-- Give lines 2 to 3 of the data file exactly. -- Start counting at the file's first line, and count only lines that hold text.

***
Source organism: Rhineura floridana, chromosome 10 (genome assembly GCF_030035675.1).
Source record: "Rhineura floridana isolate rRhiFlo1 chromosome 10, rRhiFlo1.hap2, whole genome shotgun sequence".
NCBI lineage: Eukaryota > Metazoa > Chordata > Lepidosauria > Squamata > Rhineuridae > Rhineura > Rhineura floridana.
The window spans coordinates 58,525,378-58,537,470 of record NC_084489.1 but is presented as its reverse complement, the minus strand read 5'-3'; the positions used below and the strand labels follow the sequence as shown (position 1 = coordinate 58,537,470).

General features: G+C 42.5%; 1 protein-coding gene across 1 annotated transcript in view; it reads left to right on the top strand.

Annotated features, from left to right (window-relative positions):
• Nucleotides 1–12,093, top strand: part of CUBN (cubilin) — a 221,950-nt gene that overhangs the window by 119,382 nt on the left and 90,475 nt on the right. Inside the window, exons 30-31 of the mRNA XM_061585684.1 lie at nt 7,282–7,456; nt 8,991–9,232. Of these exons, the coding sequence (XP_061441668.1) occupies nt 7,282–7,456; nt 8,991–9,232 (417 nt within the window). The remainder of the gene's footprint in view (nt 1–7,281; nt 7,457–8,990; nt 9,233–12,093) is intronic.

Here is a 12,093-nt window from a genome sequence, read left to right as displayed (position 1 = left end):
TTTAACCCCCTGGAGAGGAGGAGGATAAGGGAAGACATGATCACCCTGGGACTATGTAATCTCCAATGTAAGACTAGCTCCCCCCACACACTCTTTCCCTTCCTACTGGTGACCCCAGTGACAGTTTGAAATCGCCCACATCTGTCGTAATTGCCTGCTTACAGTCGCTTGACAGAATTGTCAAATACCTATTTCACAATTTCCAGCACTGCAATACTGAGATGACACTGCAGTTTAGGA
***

Source record: "Rhineura floridana isolate rRhiFlo1 chromosome 10, rRhiFlo1.hap2, whole genome shotgun sequence".
NCBI lineage: Eukaryota > Metazoa > Chordata > Lepidosauria > Squamata > Rhineuridae > Rhineura > Rhineura floridana.